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Dispatches Coca-Cola Social Media

Coca-Cola and Visit Peak District react to Dispatches Celebs, Brands and Fake Fans investigation


By Stephen Lepitak | -

August 6, 2013 | 4 min read

Coca-Cola and Visit Peak District have both released statements in response to being featured in Channel 4’s Dispatches Investigation – Celebs, Brands and Fake Fans.

The investigation, which looked at how some agencies were employing strategies to unnaturally grow their client’s social media presence, featured both of the organisations, with Coca-Cola used as an example of a company who had, apparently unknowingly, hired an agency to employ people to increase campaign views.

Coca-Cola has denied hiring the agency to work on the featured Coca-Cola, called

The company’s statement in full read: “The Coca-Cola Company is committed to marketing honestly, transparently and with integrity across the globe and through all media.

“As part of that approach, we do not condone any use of ‘fake fans’ by our Company or our partner agencies. We have a strong policy of complying, and requiring our fans to comply, with Facebook policies and principles, and Facebook is actively policing fake users and accounts.

“We take these allegations very seriously and have investigated them.

“We have found no record of working with If we were to find any improprieties, we would work to end such practices immediately.

“We will continue to act with honesty, authenticity and transparency, as reflected in our Social Media Principles and Code of Business Conduct, across all media. “

Meanwhile, tourism body Visit Peak District and Debryshire, which was also featured for a similar reason, working alongside Sheffield-based social media company SM4B, has said that it did so “in good faith.”

The organisation’s CEO David James, continued by explaining the recruitment process for the agency: “As a matter of course, we undertook a reasonable due diligence exercise as far as our resources allowed, and did not find anything to suggest that the company was engaging in unlawful or inappropriate practices.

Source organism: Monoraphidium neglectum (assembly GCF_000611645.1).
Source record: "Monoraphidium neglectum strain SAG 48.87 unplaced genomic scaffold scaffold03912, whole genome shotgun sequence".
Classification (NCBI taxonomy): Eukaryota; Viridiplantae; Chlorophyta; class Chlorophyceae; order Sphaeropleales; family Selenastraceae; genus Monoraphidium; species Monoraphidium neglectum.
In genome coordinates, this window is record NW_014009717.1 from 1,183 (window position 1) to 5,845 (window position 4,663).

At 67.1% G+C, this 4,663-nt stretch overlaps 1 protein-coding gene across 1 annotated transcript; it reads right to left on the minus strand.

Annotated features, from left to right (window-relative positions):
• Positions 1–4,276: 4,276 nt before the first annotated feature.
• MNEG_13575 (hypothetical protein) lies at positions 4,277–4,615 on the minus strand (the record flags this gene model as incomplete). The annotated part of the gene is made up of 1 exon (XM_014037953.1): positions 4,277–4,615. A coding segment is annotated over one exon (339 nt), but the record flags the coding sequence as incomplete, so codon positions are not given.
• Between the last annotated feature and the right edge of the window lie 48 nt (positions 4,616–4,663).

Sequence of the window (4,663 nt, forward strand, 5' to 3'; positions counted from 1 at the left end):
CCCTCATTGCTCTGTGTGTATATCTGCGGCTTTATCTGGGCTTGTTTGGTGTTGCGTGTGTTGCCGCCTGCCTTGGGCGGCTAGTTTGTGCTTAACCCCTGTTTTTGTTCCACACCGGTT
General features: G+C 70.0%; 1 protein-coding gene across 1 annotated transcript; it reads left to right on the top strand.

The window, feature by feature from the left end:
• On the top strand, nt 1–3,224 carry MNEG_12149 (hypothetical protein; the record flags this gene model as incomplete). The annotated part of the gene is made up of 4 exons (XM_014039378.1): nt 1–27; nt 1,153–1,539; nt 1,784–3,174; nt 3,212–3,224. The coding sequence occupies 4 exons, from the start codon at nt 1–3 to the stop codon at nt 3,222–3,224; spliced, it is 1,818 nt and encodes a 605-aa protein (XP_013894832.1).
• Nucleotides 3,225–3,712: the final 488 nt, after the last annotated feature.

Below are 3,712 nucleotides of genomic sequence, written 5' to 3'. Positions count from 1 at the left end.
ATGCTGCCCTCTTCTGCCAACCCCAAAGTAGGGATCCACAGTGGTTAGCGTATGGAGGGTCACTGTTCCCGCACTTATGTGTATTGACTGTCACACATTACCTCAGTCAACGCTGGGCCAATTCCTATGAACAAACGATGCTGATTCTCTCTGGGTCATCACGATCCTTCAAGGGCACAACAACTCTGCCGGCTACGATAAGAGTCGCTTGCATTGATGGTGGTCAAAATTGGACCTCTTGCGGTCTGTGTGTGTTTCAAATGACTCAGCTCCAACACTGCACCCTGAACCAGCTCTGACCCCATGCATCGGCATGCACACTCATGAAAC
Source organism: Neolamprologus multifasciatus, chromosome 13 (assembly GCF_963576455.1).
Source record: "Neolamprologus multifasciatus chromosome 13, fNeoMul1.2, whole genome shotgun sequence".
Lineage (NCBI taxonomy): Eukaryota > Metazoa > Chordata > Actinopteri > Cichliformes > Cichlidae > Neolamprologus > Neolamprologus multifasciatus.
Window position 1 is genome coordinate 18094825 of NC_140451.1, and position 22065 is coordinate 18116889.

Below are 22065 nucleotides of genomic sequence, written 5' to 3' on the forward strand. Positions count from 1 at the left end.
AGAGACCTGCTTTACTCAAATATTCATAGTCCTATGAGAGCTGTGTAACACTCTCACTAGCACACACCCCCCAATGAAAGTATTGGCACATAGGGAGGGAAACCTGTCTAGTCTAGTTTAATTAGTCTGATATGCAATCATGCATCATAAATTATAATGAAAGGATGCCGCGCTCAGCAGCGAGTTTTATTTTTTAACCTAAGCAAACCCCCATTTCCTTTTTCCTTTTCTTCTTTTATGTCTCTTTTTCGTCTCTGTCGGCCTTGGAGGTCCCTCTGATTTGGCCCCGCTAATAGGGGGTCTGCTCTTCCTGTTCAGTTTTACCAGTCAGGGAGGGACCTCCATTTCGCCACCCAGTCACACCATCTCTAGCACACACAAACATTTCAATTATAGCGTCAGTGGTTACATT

“We commissioned SM4B in early 2013 to promote an online competition on a trial basis on our behalf. The results were unsatisfactory, raising only ten per cent of the Facebook entries we received, and as a result the brief contact between ourselves and the company was terminated.

“As soon as we were presented with evidence that alleged SM4B was breaching legislation and operating in a fraudulent and dishonest manner, we formally severed all ties with the company and sent written confirmation to this effect,” he added.

“Visit Peak District & Derbyshire’s policy is to grow its social media activity ethically and legally, and we would never knowingly use dishonest and unlawful means to boost the popularity and reach of our online campaigns,” continued James.

“We welcome the programme makers’ confirmation that ‘there is no suggestion that Visit Peak District has behaved improperly in any way’, and would like to reassure the media, the public, all our stakeholders, commercial partners and members that we will make every possible effort to ensure that such an apparently serious breach of the ethical and legal standards we expect from our sub-contractors does not happen again.”

The programme also investigated alleged breaches of social media promotion rules by actors from Coronation Street.

Further reaction to the programme has been provided by agencies such as Blue Rubicon, SapientNitro, DigitasLBi, Weber Shandwick and We Are Social.

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